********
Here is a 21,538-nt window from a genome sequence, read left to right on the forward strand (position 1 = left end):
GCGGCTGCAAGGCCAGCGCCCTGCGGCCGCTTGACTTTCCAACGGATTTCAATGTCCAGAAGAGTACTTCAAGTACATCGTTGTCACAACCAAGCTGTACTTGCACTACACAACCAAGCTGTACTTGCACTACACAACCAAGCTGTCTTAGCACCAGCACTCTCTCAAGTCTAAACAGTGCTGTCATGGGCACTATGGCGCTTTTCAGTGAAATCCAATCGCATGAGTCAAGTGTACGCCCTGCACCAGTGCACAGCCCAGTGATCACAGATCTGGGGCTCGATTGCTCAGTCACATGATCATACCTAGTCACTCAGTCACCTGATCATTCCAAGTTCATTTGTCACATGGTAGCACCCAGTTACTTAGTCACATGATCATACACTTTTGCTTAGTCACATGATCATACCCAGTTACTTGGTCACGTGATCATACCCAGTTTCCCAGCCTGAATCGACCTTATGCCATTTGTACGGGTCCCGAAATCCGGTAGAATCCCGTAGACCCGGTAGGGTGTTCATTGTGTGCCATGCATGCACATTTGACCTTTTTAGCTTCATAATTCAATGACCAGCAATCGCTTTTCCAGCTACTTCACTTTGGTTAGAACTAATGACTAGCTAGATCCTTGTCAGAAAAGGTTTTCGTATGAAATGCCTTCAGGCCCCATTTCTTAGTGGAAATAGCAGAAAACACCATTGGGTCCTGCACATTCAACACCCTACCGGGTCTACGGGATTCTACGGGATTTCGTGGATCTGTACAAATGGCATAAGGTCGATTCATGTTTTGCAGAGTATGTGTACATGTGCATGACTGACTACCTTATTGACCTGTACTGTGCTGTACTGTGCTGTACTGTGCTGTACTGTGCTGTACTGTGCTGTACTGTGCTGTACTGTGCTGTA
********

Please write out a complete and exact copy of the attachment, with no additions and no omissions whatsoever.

Here is a 21,538-nt window from a genome sequence, read left to right on the forward strand (position 1 = left end):
GCGGCTGCAAGGCCAGCGCCCTGCGGCCGCTTGACTTTCCAACGGATTTCAATGTCCAGAAGAGTACTTCAAGTACATCGTTGTCACAACCAAGCTGTACTTGCACTACACAACCAAGCTGTACTTGCACTACACAACCAAGCTGTCTTAGCACCAGCACTCTCTCAAGTCTAAACAGTGCTGTCATGGGCACTATGGCGCTTTTCAGTGAAATCCAATCGCATGAGTCAAGTGTACGCCCTGCACCAGTGCACAGCCCAGTGATCACAGATCTGGGGCTCGATTGCTCAGTCACATGATCATACCTAGTCACTCAGTCACCTGATCATTCCAAGTTCATTTGTCACATGGTAGCACCCAGTTACTTAGTCACATGATCATACACTTTTGCTTAGTCACATGATCATACCCAGTTACTTGGTCACGTGATCATACCCAGTTTCCCAGCCTGAATCGACCTTATGCCATTTGTACGGGTCCCGAAATCCGGTAGAATCCCGTAGACCCGGTAGGGTGTTCATTGTGTGCCATGCATGCACATTTGACCTTTTTAGCTTCATAATTCAATGACCAGCAATCGCTTTTCCAGCTACTTCACTTTGGTTAGAACTAATGACTAGCTAGATCCTTGTCAGAAAAGGTTTTCGTATGAAATGCCTTCAGGCCCCATTTCTTAGTGGAAATAGCAGAAAACACCATTGGGTCCTGCACATTCAACACCCTACCGGGTCTACGGGATTCTACGGGATTTCGTGGATCTGTACAAATGGCATAAGGTCGATTCATGTTTTGCAGAGTATGTGTACATGTGCATGACTGACTACCTTATTGACCTGTACTGTGCTGTACTGTGCTGTACTGTGCTGTACTGTGCTGTACTGTGCTGTACTGTGCTGTACTGTGCTGTA